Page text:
The bitterness, Charlotte Sometimes was known for it. They disliked her for it. For their own part, people thought (if they bothered to think about it at all) that Charlotte Sometimes would be fine the day she finally decided to be fine, when she finally accepted that nobody owed her anything, and that nobody could change anything for her but herself. If she could just make that conscious decision, please, to be nice, for all that was holy. Because even if she followed all of their rules, and refined her manners down to the precise reflection of Emily Post’s, there was always something off about it, something amiss in the pageantry of it all. As if it had been rehearsed, time and time again, but some element of discord kept persisting, and throwing off the whole production.
Of course, what they did not know was that Charlotte Sometimes was born with a tiny critic attached to her shoulder. They could not hear the constant complaints made by the man with the receding hairline, who sat just atop her clavicle at his bureau à gradin, Mont Blanc tucked carefully behind his ear, ca. 1963 Smith-Corona always at the ready. The critic, her own private Christpher Hitchens, loved to give notes, lived to give notes. He gave her notes all day long, whether she liked it or not, because he was never so useful as when he could be of service. He gave notes on every step she made (how it might be improved or made to be most efficient), dissected the contents of every breakfast she ever ate (which nutrients had been overrepresented, and which she had failed to consume at all), and went over every list she ever made (what she had forgotten, what was not needed, what was important, and what was not). And he expected the best from her, if “expect” is the right word: he expected that, by the time he was through with her, at any rate, then the best she had to give would have to have been found. And his methodology was harsh, unforgiving, but it was also effective. She did things perfectly, and when she could not, then she abandoned them. Because things were not worth doing, if you could only get them wrong.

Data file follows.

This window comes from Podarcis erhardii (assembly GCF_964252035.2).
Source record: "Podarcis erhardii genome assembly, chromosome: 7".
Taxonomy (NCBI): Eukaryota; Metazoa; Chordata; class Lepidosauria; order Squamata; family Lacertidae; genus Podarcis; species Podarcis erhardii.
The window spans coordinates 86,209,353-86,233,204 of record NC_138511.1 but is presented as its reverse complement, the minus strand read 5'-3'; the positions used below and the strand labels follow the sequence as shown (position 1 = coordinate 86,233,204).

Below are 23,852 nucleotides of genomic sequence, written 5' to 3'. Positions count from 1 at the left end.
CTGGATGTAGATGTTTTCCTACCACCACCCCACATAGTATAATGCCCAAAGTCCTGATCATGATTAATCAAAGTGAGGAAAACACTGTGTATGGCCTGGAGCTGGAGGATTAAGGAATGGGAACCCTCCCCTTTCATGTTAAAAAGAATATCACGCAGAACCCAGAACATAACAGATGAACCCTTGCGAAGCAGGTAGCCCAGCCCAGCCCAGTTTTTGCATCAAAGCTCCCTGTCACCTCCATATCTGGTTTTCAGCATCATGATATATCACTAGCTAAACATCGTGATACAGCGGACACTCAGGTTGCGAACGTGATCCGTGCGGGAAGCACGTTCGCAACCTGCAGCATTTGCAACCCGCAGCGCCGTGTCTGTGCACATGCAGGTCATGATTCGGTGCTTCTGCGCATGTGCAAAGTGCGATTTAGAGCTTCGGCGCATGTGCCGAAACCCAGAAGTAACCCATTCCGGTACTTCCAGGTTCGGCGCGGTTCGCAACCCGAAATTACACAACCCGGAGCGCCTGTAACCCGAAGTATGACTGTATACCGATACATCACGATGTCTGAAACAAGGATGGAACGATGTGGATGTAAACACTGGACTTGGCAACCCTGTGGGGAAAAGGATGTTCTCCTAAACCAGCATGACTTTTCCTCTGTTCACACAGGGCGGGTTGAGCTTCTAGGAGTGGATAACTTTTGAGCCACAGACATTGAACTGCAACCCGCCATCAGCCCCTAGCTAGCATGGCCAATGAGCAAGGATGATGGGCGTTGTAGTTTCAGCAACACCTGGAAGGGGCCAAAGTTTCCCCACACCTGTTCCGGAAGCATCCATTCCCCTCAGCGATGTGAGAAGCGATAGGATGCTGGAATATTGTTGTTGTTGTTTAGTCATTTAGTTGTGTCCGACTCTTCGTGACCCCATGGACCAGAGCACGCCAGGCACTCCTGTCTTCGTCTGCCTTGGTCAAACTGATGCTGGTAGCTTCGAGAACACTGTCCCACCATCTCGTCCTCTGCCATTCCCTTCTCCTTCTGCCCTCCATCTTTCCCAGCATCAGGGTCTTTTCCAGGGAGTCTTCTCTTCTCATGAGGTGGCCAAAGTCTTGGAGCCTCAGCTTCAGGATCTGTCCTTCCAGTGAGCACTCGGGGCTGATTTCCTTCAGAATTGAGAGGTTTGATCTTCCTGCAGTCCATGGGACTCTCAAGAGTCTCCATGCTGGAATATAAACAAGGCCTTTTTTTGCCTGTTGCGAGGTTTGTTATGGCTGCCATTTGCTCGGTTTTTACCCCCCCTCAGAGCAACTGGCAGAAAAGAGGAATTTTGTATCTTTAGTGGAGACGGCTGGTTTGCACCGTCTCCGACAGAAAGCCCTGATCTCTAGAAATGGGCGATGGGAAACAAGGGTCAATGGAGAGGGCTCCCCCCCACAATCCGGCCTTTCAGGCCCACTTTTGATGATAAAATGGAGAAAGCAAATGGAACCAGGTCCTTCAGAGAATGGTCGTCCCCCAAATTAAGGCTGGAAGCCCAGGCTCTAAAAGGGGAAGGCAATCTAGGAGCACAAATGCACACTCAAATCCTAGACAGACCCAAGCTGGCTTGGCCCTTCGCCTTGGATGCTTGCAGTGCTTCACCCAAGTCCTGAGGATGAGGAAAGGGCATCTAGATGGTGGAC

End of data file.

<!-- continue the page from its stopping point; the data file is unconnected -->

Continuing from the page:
It was not the most perfect of arrangements, but it was what she had always known. And for her own part, Charlotte Sometimes wondered what they would do if they, too, had been born with a tiny critic attached to their shoulders. If they had every single solitary move or thought or contemplated move or thought, broken down, dissected and ridiculed, how might they have fared? Would they have been always able to execute the behavior that best befitted them as ladies? She doubted it.
Because even if the critic had given her a share of advantages, he was still her burden to bear. It was still so difficult to have him there, looking askance at all she did, always ready to type up an angry piece for Slate or whatever media outlet to which he had been most recently sublet. There were days when she felt that without the critic, she might have been able to escape those solitary days in a chilly apartment, forgotten by the world, with only the cat and the dog, and the coffee pot that she turned on for herself each morning. She thought that without the critic, there might be nobody in the world who much cared, but then there was nobody who much mattered, either. And she consoled herself, because even if the days were long, dark, and lonely, they were her days, hers to do with as she chose — lonely, poor, alone, rich with too much time and too much thinking.
But finally there came days where the critic’s voice was not the only one she could hear. The critic was still there — nit-picking, parceling, vicious as ever — but she feared his standards had slipped and slackened over the years. Because even if she had to hear his voice before, at least it had saved her from the caucaphony of voices from outside. And now, those voices were everywhere, confirming her worst fears, matching her critic’s complaints point-for-point, with honest-to-goodness examples, exhibits, documented shortcomings. It was all very exhausting. It made her so sour that she wanted to give up.
And she thought about how if it hadn’t been for the sunshine, then she would have been dead long ago, because the constant cutting, outside and in, had become too much to bear, and she had finally realized there were things that existed that could not be made perfect, no matter how hard she tried, or how hard the critic pushed. When she had faced such things in the past, she had abandoned them because of it. She could not do that now, and even though the intensity of the pain was enormous, it was also exquisite in its effort to destroy her. And she thought perhaps she had met her match in this force that wanted to pull her down, because if she had been tortured her whole life, mocked in every attempt at earnest human emotion, by this ceaseless critic, then there would have had to have been a reason for it all, wouldn’t there? And here was hers — it had been preparation for this moment, the one greatest fight of her life, that she could do everything she needed to protect what had been given to her, against all odds, because she was the only one who would know how to do it.